An interdisciplinary group of researchers is calling for the help of other scientists to help them to understand how some of the key features of human vision have evolved.

The team, led by Gasper Tkačik, a physicist at the University of Pennsylvania, has compiled a database of roughly 5000 images of the Okavango Delta region in Botswana. This tropical savannah habitat is believed to be similar to the conditions that existed in Africa around 20–30 million years ago, at the time of the origins of Old World monkeys, when the basic adaptations in our visual system are thought to have evolved.

The photos were taken by neuroscientist Lucia Seyfarth, one of Tkačik's Pennsylvania colleagues, and they are meant to be similar to the views experienced by our remote ancestors as they went about their lives in this environment. Images include trees, the ground, bushes and they were taken, for instance, while she was following a baboon troop. Other images were designed to vary a range of parameters including the depth of shots and the time of day, and they have all been uploaded to a database hosted by the University of Pennsylvania.

A colourful mystery

Tkačik's team is now encouraging researchers in related disciplines including physicists and neuroscientists to use the database as a resource for investigating different aspects of human vision. One of the key features of the human eye is its remarkable ability to distinguish between a vast array of colours thanks to cells at the back of the eye known as rod and cone photoreceptors. In terms of their function, rods are relatively well understood as being most effective in low lighting, providing us with a useful amount of night vision.

Cones, on the other hand, enable the eye to see the entire spectrum of colours under the full light of day. They come in three varieties called L, M and S, which detect the red, green and blue sections of the spectrum respectively. Scientists were initially puzzled by the distributions of cones as S cones account for just 10% and the ratio of L–M can vary dramatically between people. A study published last year, based on the Botswana database, suggests that these particular ratios are theoretically optimal for capturing as much colour information as possible from our visual environments.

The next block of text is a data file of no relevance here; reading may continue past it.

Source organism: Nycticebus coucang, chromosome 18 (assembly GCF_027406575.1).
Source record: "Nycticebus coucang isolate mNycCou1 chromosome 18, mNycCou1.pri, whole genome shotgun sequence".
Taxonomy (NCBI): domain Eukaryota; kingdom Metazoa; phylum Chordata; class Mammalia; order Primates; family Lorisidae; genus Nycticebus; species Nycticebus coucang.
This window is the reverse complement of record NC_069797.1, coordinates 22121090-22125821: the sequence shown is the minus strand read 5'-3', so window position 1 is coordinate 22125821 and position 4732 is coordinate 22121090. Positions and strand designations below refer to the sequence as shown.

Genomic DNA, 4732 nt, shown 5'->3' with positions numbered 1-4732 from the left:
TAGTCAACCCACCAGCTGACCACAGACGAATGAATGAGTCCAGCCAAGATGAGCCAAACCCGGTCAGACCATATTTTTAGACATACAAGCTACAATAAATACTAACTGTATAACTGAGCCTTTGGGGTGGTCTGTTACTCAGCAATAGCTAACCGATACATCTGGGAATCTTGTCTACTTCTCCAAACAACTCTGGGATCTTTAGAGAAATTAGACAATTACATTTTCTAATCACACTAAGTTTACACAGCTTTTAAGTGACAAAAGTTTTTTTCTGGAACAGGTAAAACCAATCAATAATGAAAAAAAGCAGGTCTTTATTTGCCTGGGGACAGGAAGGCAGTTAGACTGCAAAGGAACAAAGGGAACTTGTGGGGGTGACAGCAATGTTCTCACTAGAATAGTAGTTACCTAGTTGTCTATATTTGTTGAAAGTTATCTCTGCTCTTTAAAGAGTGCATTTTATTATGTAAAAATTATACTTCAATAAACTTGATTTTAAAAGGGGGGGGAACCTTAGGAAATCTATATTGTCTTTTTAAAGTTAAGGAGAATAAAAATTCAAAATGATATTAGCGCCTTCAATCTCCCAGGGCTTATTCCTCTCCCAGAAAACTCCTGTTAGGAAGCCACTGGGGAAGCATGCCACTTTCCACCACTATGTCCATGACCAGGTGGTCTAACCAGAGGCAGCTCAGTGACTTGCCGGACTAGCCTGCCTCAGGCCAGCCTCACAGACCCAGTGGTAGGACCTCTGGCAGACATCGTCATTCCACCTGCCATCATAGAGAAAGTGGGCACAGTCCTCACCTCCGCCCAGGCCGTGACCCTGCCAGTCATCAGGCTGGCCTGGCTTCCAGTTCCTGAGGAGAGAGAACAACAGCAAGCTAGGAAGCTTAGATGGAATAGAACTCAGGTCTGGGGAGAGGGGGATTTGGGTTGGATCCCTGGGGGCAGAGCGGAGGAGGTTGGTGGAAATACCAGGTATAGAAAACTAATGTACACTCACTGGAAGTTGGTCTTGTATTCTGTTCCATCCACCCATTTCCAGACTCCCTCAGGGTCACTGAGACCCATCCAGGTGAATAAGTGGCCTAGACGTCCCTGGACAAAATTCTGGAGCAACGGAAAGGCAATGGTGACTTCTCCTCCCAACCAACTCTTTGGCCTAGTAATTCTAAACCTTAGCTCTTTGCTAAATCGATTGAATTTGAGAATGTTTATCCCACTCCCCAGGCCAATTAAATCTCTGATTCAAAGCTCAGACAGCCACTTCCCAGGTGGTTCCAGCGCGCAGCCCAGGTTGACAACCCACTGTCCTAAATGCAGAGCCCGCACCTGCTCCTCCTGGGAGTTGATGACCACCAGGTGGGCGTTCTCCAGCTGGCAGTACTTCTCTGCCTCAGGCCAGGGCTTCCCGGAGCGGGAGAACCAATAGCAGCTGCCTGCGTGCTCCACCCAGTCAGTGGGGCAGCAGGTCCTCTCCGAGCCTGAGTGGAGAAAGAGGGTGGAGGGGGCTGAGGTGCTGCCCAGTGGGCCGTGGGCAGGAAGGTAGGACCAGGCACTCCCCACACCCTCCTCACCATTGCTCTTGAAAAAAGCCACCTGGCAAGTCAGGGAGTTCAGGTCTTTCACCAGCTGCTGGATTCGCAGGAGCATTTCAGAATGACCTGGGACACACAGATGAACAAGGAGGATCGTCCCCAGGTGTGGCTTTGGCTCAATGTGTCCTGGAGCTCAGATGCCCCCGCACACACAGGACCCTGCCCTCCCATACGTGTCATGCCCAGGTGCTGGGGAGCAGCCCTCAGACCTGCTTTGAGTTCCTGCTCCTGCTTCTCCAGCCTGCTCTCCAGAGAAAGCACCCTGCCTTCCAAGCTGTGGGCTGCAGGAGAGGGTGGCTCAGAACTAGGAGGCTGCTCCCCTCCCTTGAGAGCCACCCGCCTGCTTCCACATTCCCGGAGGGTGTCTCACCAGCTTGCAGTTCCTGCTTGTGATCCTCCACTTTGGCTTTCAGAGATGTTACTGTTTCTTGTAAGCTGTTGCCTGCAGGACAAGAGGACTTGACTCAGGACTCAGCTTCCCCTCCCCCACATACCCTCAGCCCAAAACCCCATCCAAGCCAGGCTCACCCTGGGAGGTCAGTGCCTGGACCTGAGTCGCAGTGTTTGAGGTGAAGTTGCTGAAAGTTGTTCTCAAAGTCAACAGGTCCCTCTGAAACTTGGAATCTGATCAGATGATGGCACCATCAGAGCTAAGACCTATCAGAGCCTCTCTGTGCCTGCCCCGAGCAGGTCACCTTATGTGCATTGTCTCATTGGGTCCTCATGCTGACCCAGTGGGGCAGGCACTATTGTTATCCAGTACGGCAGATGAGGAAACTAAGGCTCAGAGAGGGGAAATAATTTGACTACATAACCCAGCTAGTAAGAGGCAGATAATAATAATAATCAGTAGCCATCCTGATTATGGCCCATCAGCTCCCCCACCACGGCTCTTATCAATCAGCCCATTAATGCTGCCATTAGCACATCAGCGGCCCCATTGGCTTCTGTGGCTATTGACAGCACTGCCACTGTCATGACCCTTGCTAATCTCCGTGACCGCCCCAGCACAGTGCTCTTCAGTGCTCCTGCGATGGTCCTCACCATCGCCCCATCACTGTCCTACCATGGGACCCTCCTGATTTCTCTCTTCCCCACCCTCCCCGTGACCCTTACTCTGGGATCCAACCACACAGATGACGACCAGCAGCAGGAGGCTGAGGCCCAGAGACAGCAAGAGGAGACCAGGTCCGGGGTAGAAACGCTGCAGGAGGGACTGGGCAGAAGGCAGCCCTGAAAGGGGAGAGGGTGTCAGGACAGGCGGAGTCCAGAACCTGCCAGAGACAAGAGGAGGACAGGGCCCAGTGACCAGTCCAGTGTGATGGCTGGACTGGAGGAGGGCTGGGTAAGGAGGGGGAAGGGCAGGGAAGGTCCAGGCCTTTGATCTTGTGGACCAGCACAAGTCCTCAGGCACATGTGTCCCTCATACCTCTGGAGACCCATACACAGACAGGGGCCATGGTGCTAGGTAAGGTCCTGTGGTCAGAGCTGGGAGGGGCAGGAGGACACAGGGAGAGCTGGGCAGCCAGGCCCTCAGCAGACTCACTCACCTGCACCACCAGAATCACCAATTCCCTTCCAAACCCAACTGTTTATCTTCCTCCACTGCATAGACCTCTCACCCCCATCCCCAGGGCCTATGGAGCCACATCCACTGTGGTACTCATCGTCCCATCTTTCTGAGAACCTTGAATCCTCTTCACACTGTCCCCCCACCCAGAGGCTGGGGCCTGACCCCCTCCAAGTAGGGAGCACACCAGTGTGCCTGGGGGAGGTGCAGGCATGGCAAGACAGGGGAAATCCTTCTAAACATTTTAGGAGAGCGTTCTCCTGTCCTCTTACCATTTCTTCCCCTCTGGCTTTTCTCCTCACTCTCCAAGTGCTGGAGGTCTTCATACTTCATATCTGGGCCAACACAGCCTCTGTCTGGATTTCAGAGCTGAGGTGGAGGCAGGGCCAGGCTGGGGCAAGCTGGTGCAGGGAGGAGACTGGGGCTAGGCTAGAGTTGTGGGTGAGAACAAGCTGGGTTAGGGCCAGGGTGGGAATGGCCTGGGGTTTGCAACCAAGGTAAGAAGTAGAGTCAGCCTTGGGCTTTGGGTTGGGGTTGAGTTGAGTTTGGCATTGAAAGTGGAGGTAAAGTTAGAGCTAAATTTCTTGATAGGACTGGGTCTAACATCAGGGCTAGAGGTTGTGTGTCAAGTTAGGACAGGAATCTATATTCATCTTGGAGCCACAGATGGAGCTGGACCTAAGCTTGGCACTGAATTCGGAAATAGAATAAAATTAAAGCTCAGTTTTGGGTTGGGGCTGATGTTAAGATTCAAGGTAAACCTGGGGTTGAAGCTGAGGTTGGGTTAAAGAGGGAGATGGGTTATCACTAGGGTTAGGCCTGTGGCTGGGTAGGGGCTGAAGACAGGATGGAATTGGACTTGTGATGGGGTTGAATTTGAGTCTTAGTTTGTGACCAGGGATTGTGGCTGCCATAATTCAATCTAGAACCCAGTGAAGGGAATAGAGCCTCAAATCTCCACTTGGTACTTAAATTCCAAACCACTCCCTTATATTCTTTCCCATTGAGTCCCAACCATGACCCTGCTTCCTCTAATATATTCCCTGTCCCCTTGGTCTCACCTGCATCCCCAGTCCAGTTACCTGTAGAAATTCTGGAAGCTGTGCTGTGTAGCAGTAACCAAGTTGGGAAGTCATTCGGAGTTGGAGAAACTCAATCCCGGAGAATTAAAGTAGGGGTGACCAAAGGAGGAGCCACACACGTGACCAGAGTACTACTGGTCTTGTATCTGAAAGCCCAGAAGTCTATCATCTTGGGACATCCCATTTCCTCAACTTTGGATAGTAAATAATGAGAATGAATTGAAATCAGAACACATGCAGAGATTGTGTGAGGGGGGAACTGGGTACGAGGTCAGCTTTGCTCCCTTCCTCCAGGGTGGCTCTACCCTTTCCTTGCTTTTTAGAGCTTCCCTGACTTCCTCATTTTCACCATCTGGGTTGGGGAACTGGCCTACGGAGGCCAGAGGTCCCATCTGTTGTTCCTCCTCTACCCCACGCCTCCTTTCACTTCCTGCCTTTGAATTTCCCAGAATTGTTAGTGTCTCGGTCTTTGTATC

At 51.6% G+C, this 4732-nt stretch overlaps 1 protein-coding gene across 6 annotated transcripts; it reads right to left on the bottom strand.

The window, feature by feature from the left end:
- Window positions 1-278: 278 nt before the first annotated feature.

"The database has been designed to enable scientists to investigate this and similar questions about the architecture of our retinas, and try to understand the particular anatomical findings as evolutionary adaptations to our environments," Tkačik tells physicsworld.com. In addition to greyscale and raw RGB photos, the database also contains images that have been calibrated to show how incoming light hitting the camera sensor would have stimulated the different types of cone in the eye to varying extents.

"There are other image databases out there for this kind of research but ours is the first one to snap the region similar to where the humans evolved," says Tkačik. "It is also novel because we are providing images not only in the raw units of light intensity, but also in the physiologically relevant units that measure how our cones respond to that incident light."

Perfecting 'machine vision'

In addition to aiding fundamental science, the database may also help computer scientists to develop more advanced artificial intelligence systems. Tkačik believes, for instance, that it could lead to more advanced "machine vision". This is already used in photo and social networking websites to identify faces and certain objects within photos. He says it could also help to develop more realistic scenes and textures in computer simulations and video games where dynamic graphics need to be compressed while remaining faithful to what the eye sees in the real world.

To develop the project, the researchers hope to assemble similar collections of images acquired in different environments including cities and other urban settings. Comparing images from a range of different environments may help neuroscientists to investigate how information is both perceived and then processed by the visual cortex inside the brain. "In the city there are a lot of sharp lines to contend with but our visual systems seem to be able to deal with this just fine," says Tkačik.

Tkačik, who is currently at Institute of Science and Technology Austria, would also like to start assembling a similar database containing video data, which could help neuroscientists to explain why the human visual system is well evolved to deal with changing scenes and processing motion.

This research was published on the arXiv preprint server.